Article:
Date: Saturday 30 November 2019 – London
With Yeva Feldman, Morit Heitzler and Susie Orbach
This conference will be grounded in the most up to date thinking on eating problems, as well as offering some substantial and inspiring assistance to those working with this challenging client group. Traditionally, the term “eating disorder” is a medical expression encompassing the various psychiatric diagnoses referred to in the DSM 5. Our speakers will problematise the diagnostic criteria for a wide range of eating issues (Anorexia Nervosa, Bulimia Nervosa, Binge Eating Disorder, Pica, Rumination Disorder and Avoidant/Restrictive Food Intake Disorder) to help us navigate this complex interaction between emotional issues and food. Whether these symptoms can best be understood as an illness, as an expression of relational pain or a response to the demands of our times will be considered. We will examine what makes one eating disorder pathway more compelling than another for the patient/client, and why.
Overall, it might be argued, to have an eating disorder is to have an illness which causes a great deal of damage to the body, mind and soul. Most clients do not understand the seriousness of their food issues, and the profound effects these have on their physiology and mental health. Denial of illness and ambivalence about treatment is one of the major symptoms that therapists may be working with as clients normalise their problem. Often they may have co-existing problematic states of mind, such as depression or bi-polar disorder which provide a layer of complexity to the therapeutic work.
Our speakers come from diverse clinical backgrounds including psychoanalytic psychotherapy, attachment-based psychotherapy, body psychotherapy, dance movement psychotherapy and nutrition. We hope to bring a broad range of ideas for our participants to consider in their clinical work. The day will begin with talks followed by workshops in the afternoon in which you can choose from an embodied, movement based approach or an attachment-based approach with contributions from a nutrition expert.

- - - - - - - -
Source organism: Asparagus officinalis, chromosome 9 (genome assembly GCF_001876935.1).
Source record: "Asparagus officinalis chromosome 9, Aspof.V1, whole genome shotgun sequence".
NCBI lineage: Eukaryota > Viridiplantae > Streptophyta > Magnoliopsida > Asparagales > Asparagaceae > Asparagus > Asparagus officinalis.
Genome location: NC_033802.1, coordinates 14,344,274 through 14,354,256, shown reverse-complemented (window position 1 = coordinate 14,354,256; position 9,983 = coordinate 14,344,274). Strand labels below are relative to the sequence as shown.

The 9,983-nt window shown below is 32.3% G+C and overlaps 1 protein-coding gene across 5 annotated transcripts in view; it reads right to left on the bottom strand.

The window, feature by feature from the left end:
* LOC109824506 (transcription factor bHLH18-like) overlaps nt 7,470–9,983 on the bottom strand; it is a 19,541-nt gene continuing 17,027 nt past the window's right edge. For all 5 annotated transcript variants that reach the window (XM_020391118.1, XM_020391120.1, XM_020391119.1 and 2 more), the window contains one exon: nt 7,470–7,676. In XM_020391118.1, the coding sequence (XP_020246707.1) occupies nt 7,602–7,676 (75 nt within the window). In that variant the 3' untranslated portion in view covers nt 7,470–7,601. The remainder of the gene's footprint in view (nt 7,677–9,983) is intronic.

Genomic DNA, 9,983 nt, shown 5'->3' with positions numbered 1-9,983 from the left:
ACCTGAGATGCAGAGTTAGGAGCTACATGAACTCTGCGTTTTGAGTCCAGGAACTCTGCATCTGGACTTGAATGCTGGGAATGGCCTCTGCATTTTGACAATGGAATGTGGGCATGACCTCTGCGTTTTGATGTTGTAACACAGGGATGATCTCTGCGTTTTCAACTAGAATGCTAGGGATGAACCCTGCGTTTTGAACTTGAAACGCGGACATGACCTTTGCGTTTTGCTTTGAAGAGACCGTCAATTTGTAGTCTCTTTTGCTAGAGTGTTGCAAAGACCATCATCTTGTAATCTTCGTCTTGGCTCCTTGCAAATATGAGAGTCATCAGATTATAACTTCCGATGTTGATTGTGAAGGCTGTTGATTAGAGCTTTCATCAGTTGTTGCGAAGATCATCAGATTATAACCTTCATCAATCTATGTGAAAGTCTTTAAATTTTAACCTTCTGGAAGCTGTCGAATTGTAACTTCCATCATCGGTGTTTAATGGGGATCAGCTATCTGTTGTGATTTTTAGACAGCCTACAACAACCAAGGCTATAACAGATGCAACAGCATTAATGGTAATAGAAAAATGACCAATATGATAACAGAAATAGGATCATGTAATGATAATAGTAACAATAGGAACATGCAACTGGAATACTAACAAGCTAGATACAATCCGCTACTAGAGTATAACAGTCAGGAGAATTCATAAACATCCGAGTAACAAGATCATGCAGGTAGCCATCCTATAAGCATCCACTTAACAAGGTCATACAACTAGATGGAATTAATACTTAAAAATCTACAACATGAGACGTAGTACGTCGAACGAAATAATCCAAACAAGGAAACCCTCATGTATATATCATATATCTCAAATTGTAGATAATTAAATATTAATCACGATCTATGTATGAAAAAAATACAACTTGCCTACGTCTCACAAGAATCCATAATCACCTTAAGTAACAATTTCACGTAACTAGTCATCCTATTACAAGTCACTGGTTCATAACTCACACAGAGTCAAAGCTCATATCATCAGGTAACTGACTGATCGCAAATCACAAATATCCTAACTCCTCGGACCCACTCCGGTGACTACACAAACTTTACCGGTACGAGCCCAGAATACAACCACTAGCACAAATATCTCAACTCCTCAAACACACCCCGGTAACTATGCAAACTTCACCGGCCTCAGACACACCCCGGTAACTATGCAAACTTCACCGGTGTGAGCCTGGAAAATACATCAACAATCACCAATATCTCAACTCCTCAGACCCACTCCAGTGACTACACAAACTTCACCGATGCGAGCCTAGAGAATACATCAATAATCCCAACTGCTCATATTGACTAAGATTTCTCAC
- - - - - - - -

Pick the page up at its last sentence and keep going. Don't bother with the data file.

Yeva Feldman is a Gestalt and Dance Movement Psychotherapist with over 20 years’ experience working in mental health settings. She specialises in eating disorders. She has developed an embodied relational approach combining words and movement with an emphasis on relational contact. She has presented research on this methodology applied to the treatment of eating disorders and authored a chapter in Payne, H. (Ed.) (2017), Essentials of Dance Movement Psychotherapy: International Perspectives on Theory, Research and Practice. She also has a strong interest in working with trauma using this approach and authored a chapter on this topic (in press). She co-directs the MA Dance Movement Psychotherapy Programme at the University of Roehampton. She supervises, teaches and presents internationally.
Morit Heitzler is an experienced relational body psychotherapist, supervisor and trainer with a private practice in Oxford. She has been teaching on various training courses in the UK and abroad and regularly leads workshops and groups. Since working both at the Traumatic Stress Service of the Maudsley Hospital and The Oxford Stress and Trauma Centre, Morit has gained experience over many years in working with a wide variety of PTSD symptoms and traumatised clients, including refugees and asylum seekers. She has developed an integrative approach to trauma work, incorporating – within an overall relational perspective – different types of somatic trauma therapy, EMDR, Body Psychotherapy, attachment theory, modern neuroscience and Family Constellations.
Susie Orbach is a psychoanalyst and writer. She co-founded The Women’s Therapy Centre in 1976 and The Women’s Therapy Centre Institute, a training institute in New York, in 1981. Her books include Fat is a Feminist Issue, Hunger Strike, On Eating, What’s Really Going on Here, Towards Emotional Literacy, The Impossibility of Sex and Bodies. Her latest book In Therapy is from the highly regarded BBC Radio 4 series of the same name which drew 2 million listeners. She has a clinical practice seeing individuals and couples and is a member of The Balint Consultancy. She convenes the UK chapter of www.endangeredbodies.org